Gary Trent Jr. (two years, $35.84 million remaining, includes player option for 2023-24)

2022 second-round pick, 33rd overall

Future first-round picks (Raptors do not own 2022 pick, and cannot trade 2023 first-rounder until after this coming draft)

Precious Achiuwa (two years, $7.22 million remaining, includes team option for 2023-24)

What a funky group. Again, since I don’t think the Raptors will be particularly active in the offseason, I don’t think any of these players or assets are going anywhere. Still, trying to rank them is an interesting thought exercise.

Trent is a good player on a fair deal who would have more value if his contract were longer. I disliked the length of the deal when the two sides agreed to it, and my opinion hasn’t changed. A three-year deal or a two-year deal with a team option seems like it should have been possible, based on the market. Anyway, at least Klutch Sports, Trent’s agency, is happy, presumably allowing Ujiri to goof on the lakers.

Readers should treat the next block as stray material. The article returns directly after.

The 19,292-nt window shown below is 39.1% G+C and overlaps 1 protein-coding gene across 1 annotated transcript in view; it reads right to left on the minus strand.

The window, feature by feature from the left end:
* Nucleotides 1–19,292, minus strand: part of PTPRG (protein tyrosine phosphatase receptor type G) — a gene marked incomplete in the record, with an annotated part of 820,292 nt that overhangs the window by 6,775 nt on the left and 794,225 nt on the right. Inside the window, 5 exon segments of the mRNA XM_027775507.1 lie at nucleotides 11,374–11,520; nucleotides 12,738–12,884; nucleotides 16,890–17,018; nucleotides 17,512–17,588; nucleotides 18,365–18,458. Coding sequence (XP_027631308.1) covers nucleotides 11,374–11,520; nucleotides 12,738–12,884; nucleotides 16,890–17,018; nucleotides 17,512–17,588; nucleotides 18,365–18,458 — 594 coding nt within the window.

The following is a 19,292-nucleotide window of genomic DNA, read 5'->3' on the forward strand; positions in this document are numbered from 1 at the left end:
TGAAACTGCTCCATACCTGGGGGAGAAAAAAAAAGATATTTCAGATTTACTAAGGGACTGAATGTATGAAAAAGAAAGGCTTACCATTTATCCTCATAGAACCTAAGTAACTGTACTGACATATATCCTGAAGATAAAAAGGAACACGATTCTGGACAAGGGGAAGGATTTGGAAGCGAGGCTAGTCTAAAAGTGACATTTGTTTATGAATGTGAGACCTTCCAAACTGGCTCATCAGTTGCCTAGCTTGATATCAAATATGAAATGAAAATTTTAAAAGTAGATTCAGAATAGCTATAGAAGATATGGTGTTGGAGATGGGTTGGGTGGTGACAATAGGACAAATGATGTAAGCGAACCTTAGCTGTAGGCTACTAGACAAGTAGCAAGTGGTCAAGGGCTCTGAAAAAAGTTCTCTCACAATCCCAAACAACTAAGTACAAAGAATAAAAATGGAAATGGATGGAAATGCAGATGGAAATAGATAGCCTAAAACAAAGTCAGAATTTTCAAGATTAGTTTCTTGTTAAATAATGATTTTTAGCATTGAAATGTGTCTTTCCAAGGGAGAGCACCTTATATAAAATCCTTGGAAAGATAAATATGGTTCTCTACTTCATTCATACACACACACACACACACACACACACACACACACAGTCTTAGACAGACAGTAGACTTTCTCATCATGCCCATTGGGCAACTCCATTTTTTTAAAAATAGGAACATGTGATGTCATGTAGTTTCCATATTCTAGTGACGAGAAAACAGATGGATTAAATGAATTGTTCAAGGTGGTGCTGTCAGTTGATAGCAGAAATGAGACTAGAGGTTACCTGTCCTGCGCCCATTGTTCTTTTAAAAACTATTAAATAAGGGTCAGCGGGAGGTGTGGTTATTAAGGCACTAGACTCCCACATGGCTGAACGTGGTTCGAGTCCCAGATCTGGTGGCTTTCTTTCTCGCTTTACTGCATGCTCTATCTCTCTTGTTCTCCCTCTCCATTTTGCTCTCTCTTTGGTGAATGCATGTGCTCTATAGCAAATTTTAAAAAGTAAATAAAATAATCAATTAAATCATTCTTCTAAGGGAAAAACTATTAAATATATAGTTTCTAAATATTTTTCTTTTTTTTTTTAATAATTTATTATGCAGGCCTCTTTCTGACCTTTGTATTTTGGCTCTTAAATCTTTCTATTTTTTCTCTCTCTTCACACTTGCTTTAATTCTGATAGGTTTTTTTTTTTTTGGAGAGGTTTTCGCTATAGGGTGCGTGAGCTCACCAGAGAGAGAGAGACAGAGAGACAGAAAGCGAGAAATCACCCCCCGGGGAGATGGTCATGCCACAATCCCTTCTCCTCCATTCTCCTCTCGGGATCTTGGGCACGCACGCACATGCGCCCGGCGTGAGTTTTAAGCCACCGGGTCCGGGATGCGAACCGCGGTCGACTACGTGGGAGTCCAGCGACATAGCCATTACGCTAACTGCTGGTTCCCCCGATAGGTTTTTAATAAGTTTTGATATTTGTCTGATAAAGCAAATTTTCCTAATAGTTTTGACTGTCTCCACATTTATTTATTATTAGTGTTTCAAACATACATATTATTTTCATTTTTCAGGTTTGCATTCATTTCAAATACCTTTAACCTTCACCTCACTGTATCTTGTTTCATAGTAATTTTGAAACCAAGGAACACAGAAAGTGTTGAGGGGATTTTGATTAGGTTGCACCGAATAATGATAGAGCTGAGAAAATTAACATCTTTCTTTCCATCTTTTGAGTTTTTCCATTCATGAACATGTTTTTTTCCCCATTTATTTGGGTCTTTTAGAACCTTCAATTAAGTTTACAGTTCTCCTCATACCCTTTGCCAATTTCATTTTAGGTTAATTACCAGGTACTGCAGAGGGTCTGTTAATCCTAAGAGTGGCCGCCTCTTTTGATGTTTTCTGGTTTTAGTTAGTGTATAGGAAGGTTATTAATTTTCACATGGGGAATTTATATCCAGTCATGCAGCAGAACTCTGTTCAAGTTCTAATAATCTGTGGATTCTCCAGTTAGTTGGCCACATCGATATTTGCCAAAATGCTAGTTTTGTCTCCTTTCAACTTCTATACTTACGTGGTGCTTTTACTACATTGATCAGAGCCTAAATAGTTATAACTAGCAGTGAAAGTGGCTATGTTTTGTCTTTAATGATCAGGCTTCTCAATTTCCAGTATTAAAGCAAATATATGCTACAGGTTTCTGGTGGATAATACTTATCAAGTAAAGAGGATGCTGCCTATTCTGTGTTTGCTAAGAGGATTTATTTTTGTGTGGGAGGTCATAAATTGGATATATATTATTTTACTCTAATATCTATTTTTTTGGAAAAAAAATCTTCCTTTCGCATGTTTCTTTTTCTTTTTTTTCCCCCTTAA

The Raptors love their picks, so I’d be surprised to see their pick moved this year or any future first-rounders, barring a much bigger framework.

Finally, if Siakam changed his trade value the most this season, Achiuwa was a close second. The potential he showed after the All-Star break, providing plus-defence across most positions while hitting 39.2 percent of his 3s, vastly changes his future outlook. It might take a good first half to next season to solidify that value across the league, but Achiuwa could represent the Raptors’ next development home run.


Rexdale, Ont., native Dalano Banton. (Cole Burston/Getty Images)